Thank You George|
I'm the mother of a young bowler in Jacksonville, FL. We were in Satellite Beach, Florida last weekend for a Loschetter Scholarship tournament, and had the pleasure of meeting George Freeman. My son has only been bowling for 3 years, and is averaging 161 in his league, so he was in the lower division of the tournament. George was talking to some of the kids in the upper division who are friends of my son David. The kids explained that George was a professional bowler and wrote for your web site.
George was very kind and made sure he was included in the conversation, and even slapped David's hand when he got a spare or strike, just like the other kids. That made David feel pretty good that a pro bowler took the time to notice him. I've been reading through your web site and I have to say that it is very impressive, I love the stories and the tips from everyone, David has read all of George's tips.
Please tell him that he made David's day. Thanks again, I'll be visiting your site often.
Open Letter to the ABC
My name is Robert Knight, and I am a bowler from Camberley, Surrey in England, with a 190-195 book average. I am writing in order to express my utter disgust with the contemptible manner with which your organization treats international bowlers.
I have recently returned from Reno where I have been appalled at the way I was treated as a result of being a non-US bowler with no ABC sanctioned average.
In March of this year I bowled the ABC Nationals in Albuquerque, as I have done for the previous two years in Reno and Syracuse, and during this event was approached by a friend and asked if I would like to bowl the Festival of Bowling in Reno in November this year. Being a handicap tournament I was a little concerned at having no ABC sanctioned average, and took the following precautionary steps to make sure I was not being entered in this event at scratch.
1) I approached the ABC registration desk at Albuquerque, and asked whether it would be possible to use a non-ABC sanctioned average to enter this event. After querying this with another person at this counter, I was told that this would indeed be possible, providing I could present a verified average from a BTBA (British Tenpin Bowling Association) sanctioned league. This average for the 2000 season is 193.4.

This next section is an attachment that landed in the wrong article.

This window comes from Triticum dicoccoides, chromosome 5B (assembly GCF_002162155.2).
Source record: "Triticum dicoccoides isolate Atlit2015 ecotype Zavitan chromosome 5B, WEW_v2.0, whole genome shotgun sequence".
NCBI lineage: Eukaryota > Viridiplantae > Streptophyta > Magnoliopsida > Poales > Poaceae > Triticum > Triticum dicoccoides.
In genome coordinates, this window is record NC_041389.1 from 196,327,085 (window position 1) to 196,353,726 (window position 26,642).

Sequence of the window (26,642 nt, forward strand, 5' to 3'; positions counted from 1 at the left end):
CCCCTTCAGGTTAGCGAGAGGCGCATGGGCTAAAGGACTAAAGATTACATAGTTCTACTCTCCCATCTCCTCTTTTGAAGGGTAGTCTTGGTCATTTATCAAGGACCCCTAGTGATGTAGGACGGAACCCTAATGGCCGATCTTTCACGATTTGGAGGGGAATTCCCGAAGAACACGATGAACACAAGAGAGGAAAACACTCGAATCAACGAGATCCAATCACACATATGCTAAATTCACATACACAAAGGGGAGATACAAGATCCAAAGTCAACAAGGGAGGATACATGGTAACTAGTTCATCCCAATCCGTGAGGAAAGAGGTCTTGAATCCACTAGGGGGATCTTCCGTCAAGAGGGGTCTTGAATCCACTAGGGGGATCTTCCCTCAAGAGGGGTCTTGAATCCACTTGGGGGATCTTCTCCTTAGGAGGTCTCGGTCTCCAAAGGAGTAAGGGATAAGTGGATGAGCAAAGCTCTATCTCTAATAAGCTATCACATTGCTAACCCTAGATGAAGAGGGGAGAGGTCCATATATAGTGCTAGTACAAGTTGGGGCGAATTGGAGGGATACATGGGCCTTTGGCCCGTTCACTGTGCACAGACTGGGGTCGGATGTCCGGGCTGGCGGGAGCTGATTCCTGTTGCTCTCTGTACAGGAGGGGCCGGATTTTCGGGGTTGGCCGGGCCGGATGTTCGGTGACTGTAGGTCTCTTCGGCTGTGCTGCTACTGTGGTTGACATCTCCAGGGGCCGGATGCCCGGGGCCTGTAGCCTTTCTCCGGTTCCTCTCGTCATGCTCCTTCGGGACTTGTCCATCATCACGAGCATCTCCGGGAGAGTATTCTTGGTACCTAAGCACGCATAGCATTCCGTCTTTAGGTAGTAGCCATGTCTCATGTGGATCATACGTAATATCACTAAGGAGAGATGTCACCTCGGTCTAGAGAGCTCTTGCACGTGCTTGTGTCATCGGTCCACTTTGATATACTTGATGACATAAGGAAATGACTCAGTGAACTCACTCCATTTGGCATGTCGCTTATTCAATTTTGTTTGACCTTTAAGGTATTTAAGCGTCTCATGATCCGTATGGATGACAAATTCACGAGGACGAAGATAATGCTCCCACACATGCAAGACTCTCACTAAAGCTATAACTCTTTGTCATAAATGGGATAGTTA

2) In addition to this, I also made sure that when I arrived in Reno for the Festival, I had also brought with me my previous 3 ABC National score sheets. For your information, my average at the Nationals to date is 193.7, which is consistent with my verified UK average. You can imagine my surprise therefore, when I arrived in Reno to discover I had travelled some 5,500 miles, and spent in excess of $3,500, only to have these averages thrown out, and be forced to bowl what is essentially a fun tournament at scratch.
As you are no doubt very aware, ABC membership has been on a steady decline since the 1960's, so I would have thought that any publicity your organization could gain from having international entrants to tournaments (especially the smaller events such as the Festival, which is a fledgling event and could do with all the positive publicity it can get) would have been jumped at.
The attitude displayed by your organization towards non-ABC sanctioned bowlers is appalling when you compare it to the dedicated and enthusiastic team of organizers running the Festival. David Biber, the Tournament Manager, and the rest of his staff bent over backwards in order to try to accommodate me for this event, but admitted that their hands were tied by yourselves in what they could do. They even went as far as contacting yourselves during the event to try to work something out, but were informed that no flexibility would be possible on this matter.